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Microsoft doesn't have the vast library of successful smartphone apps that mobile OS makers like Google and Apple can boast. Nonetheless, the company's constant presence in the productivity and business markets has given it a solid platform from which to launch successful mobile offerings within the Office ecosystem. But, these remain primarily targeted at business users.
In a bid to move further into the consumer demographic, Microsoft debuted its own to-do list app, the very-on-the-nose Microsoft To Do. This app takes the traditional task management recipe and runs it through the filter of Microsoft's current app design philosophies. The result is a robust, if occasionally disjointed, option for organizing your personal tasks and the goals of your entire family or team.
Let's take a deep dive into how Microsoft To Do performs as a task management app for those trying to organize their personal lives, increase their at-work efficiency, or do both at once.
My review will focus on the iOS version of Microsoft To Do. It is also available as an Android app, and on desktop via the web. The iOS and Android versions of the app are mostly identical, while the web-based version relies more heavily on a two-pane design with a text-heavy approach to handling the solution's task management interface.
All three versions are similar enough that familiarizing yourself with one should reduce or eliminate any adjustment period required to use any other version. Still, the positioning of the desktop version within the Microsoft 365 ecosystem may incorrectly lead users to believe that it's part of a paid subscription. It isn't. Of course, a quick web search will allay this confusion, but Microsoft could definitely do a better job of promoting its availability, especially within the iOS or Android apps.
More: What is Microsoft 365 (formerly Office 365)? Everything you need to know
As with most modern, multi-platform apps, any changes made within one version of Microsoft To Do will be synced across to all other versions.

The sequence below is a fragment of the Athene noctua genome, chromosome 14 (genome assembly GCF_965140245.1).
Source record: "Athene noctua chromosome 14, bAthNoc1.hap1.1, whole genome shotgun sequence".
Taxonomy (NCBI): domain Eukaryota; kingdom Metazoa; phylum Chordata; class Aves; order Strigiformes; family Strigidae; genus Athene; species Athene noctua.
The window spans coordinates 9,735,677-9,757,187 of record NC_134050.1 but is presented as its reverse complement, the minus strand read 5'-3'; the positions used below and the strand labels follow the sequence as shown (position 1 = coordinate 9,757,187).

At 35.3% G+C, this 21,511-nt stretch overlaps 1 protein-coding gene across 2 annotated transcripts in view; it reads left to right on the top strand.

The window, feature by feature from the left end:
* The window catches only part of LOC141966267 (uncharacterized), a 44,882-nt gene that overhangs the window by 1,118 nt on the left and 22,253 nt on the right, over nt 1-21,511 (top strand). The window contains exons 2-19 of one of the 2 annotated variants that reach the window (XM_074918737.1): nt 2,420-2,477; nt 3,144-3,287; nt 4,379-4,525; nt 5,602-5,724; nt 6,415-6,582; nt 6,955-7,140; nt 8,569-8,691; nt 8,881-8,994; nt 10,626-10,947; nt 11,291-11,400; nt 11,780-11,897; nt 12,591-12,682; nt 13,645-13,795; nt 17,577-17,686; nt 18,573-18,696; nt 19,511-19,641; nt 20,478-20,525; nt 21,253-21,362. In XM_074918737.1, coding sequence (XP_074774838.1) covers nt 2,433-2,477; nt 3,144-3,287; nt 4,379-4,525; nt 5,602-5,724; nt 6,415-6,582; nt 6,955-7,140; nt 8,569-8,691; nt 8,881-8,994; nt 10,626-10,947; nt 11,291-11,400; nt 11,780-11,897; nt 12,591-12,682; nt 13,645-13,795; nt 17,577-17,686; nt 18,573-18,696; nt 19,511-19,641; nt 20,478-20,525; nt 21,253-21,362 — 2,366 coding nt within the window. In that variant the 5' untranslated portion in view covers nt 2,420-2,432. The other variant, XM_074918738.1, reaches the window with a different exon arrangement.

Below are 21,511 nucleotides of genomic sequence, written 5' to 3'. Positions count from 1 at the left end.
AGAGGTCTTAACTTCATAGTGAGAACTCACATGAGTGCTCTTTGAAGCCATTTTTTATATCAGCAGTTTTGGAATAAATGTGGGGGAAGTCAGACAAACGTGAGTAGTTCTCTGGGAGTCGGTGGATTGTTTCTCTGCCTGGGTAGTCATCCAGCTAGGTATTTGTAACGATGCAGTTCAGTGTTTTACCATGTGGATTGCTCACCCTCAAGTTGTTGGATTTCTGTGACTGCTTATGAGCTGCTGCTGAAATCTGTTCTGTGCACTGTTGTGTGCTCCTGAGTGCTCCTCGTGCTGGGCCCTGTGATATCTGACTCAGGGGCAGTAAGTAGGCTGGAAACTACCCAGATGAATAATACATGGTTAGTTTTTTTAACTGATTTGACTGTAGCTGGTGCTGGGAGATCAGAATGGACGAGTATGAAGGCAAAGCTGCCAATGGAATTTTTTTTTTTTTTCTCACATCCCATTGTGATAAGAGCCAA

Microsoft To Do organizes your tasks into three tiers: groups, lists, and tasks. Groups hold multiple lists that share some similar purpose, while lists serve as collections of multiple tasks gathered around any one theme. Only user-created lists can be added to groups, the pre-made "Smart Lists" that ship with the app cannot.
Any list you create yourself, as well as the default Smart Lists included within Microsoft To Do, permanently live on its main screen. These default lists are:
My Day - A list of any tasks with reminders or due dates scheduled for the current day.
Important - A collection of any tasks you've "starred," which automatically adds them to this list.
Planned - Includes all tasks with due dates or reminders set to them, regardless of when they take place.
Assigned to me - A list of all tasks assigned by collaborators appears here.
Flagged email - All messages flagged for To Do via Outlook will show up here.
Tasks - a catch-all list that collects any tasks that aren't already assigned to one of your custom-created lists.
While some may appreciate the variety of auto-sorting "Smart Lists" To Do provides, I found it to be overkill. The ability to create custom lists for these purposes could fulfill the same needs, especially since only one Smart List actually handled tasks the way I'd have preferred.
That list, My Day, was a handy way for me to see what tasks I needed to complete within the next 24 hours. But, I have to note that the usage of a background image in My Day just felt odd. The images within it have that same serene aesthetic that most Windows 10 lock screen pics share. But, the fact that it is literally the only image used throughout the entire app makes it seem…out of place. Hardly a major issue, but symptomatic of a more widespread lack of cohesive design that will become apparent as this review continues.